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Next Woman Up: Melainey Lowe, Director of Football Operations for the Indianapolis Colts


Women are rising up the ranks throughout professional football, earning positions of power in a space that for too long was ruled almost exclusively by men. We're seeing more and more women breaking barriers in the sport, but what are the stories beyond the headlines? Who are the women shaping and influencing the NFL today? Answering those questions is the aim of the Next Woman Up series. While the conversational Q&As are edited and condensed for clarity, this is a forum for impactful women to share experiences in their own words. Without further ado, we introduce:

Melainey Lowe, Indianapolis Colts

Position: Director of Football Operations

Let's start from the beginning. How did you get your start in a career in football?

I started at Saint Mary's College in northern Indiana on the pre-med track. I was really trying to find my niche, trying to find something I could do to stay involved in sports when I was in school, because I had always played sports growing up. I went across the street to Notre Dame -- part of the tri-campus experience with Saint Mary's and Holy Cross College -- to its club fair. There was a booth for Notre Dame football equipment managers. I didn't know much about equipment, but I thought, Hey, it's football. I grew up a huge Notre Dame fan, so I figured I'd try it. There was an entire tryout process with 75 to 100 students. You can only try out as a freshman to get the position as a sophomore; then you do an interview process at the end of each year, and you either were kept for the next season or cut. I tried out and fell in love with being part of something bigger than myself. I did make it as a sophomore equipment manager.

Going into my sophomore year, I was still on pre-med track and wasn't loving it. I was trying to figure out how I could work with the football team but still graduate with a degree, so I ended up switching to business, marketing and finance. Being able to work as an equipment manager taught me foundational values that still help me on a daily basis. It helped me grow as a person -- both professionally and personally. I met great people and was able to get hands-on experience -- the nitty-gritty, gross work of football -- and I give equipment managers all the respect in the world. It is a hard job and taught me to have a good work ethic. I was able to get my degree from Saint Mary's, but Notre Dame is where I learned the most during that time.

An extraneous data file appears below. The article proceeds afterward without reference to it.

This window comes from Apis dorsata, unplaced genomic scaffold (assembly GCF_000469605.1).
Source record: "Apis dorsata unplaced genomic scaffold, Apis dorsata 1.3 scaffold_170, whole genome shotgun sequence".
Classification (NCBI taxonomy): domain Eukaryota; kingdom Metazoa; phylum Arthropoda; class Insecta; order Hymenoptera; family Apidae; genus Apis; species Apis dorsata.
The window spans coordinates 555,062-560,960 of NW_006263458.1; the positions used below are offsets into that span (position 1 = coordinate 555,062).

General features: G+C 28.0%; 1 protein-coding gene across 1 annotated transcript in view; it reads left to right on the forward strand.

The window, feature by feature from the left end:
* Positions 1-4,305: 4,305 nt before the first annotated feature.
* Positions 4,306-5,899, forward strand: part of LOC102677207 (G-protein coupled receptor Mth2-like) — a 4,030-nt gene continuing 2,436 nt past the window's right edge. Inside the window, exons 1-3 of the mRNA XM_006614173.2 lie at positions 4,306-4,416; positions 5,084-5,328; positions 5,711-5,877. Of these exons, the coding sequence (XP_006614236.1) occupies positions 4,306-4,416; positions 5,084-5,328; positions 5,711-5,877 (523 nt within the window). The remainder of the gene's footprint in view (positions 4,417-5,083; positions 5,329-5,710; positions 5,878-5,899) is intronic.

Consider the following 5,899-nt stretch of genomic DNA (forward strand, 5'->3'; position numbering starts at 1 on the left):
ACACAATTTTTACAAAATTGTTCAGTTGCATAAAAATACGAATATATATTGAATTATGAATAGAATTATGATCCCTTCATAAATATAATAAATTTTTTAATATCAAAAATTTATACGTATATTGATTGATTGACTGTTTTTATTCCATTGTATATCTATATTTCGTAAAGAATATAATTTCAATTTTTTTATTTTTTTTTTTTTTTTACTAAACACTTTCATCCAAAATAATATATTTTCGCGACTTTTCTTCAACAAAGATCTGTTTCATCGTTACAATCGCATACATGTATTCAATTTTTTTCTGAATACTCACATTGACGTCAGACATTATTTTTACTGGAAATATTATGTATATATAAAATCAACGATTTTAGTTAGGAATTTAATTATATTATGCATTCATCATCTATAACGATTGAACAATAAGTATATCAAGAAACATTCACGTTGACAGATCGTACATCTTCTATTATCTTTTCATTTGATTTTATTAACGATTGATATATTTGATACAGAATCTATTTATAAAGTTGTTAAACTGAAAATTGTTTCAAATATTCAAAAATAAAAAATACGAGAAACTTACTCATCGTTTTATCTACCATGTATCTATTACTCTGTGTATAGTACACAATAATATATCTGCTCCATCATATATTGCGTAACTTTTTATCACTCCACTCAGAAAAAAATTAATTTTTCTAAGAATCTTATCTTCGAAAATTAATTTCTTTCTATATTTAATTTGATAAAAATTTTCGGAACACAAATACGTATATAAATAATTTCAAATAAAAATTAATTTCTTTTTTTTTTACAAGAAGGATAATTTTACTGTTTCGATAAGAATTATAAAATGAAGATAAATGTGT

After college, I knew jobs in football were pretty slim, so I looked at going the corporate route. People at Notre Dame were the ones who saw something in me that I didn't see at the time, and they told me to strive to work in the NFL. With their help, I was able to connect with people in the Indianapolis Colts organization. I first started at the Colts as a training camp intern, and I knew I had to hit the ground running, because I had no previous experience in football operations. That led to a season-long internship, then to operations assistant and now to where I am today.

What does being the director of football operations entail?

It's hard to put an exact job description together, because we help so many different people and departments. The role constantly evolves, because the more you help people, the more they trust you and the more responsibilities you incur. Essentially, anything with team travel is the cliché area that operations involves, whether that's scheduling buses or hotels or planning all of our offseason programs. The job really entails everything. Whoever needs help, we're here.

The Colts played in Munich, Germany, last season. What kind of undertaking was that for your department in terms of travel?

Last year was my first season in the director role. The team also had a new head coach (Shane Steichen) and a rookie quarterback (Anthony Richardson), so there was a lot of excitement. Then in May, we learned we were playing a game against the New England Patriots in Germany. The last time the Colts played an international game was 2016 in London. It was a new experience for a lot of people. To see how fans in another country were amazed and engaged in American football. There was a language barrier, so planning the travel and figuring out our standard operational protocols was a challenge at times. But overall, I think it was a great experience. I think it brought our team and staff together because we all had to work closely to achieve a common goal. I think it was a great learning experience. Those international trips are the Super Bowl for the football operations department.